Morning Roundup: SEC Doesn’t Stand for ‘Secrecy and Espionage Commission’

  • The House of Representatives voted that it wasn’t okay for the Securities and Exchange Commission to duck Freedom of Information Act requests for material it had gathered during its investigations. This makes it easier to determine the exact extent to which the SEC fails to catch people like Bernie Madoff. [WSJ]
  • The General Motors initial public offering will be more like $8 billion to $10 billion instead of somewhere around $20 billion. That’s bad for bankers who’d collect bigger fees on a bigger IPO, but good for greedy U.S. taxpayers who want the best possible return on their bailout investment. [NYT]
  • Merger activity worldwide is up 21 percent year to date, but it might slow down for the rest of the year. Then again, it might pick up again; these things are tough to predict. [Reuters]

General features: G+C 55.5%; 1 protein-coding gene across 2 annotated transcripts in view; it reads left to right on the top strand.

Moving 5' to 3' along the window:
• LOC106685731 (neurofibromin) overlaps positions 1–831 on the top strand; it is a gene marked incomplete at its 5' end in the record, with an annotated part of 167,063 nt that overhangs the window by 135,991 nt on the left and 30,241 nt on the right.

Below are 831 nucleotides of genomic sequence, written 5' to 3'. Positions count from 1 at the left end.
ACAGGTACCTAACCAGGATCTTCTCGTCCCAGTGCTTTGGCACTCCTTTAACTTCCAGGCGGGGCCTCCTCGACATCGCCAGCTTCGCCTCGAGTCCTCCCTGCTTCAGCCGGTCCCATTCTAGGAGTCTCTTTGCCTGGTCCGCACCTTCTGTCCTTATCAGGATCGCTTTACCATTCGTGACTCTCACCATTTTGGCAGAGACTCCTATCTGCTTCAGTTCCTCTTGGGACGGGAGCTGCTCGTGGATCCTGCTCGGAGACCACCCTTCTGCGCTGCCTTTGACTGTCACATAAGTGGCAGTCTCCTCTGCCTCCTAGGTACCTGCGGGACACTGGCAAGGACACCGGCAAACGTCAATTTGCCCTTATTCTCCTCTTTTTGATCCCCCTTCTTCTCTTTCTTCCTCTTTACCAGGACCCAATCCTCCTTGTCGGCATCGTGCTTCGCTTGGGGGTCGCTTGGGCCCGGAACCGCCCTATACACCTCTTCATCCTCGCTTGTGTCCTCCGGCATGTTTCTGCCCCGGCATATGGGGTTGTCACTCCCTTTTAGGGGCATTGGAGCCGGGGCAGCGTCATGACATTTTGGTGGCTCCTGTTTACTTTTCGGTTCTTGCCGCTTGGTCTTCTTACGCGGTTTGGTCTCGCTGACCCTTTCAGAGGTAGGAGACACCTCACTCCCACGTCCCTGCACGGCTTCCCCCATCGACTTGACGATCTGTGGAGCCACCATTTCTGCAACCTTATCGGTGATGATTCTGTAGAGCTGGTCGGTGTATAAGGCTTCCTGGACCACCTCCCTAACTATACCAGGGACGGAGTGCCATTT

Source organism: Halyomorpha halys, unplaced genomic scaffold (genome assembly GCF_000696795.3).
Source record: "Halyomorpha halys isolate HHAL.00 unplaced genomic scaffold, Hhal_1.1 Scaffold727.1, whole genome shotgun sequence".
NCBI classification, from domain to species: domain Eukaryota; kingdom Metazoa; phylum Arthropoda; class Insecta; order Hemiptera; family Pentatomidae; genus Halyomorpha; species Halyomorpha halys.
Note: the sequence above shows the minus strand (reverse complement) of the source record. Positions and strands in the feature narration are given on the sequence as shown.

• The yen fell against the dollar on speculation that the Japanese government would fight hard to keep its currency from getting stronger, because a stronger yen means weaker profits for Japan’s exporters. [Bloomberg]
  • Gold, a safe-haven investment, continued its incredible ascent as December futures hit a new high above $1,300 an ounce, in a move that may reflect record-breaking concern about the future of the economy. [MarketWatch]
Morning Roundup: SEC Doesn’t Stand for ‘Secrecy and Espionage Commission’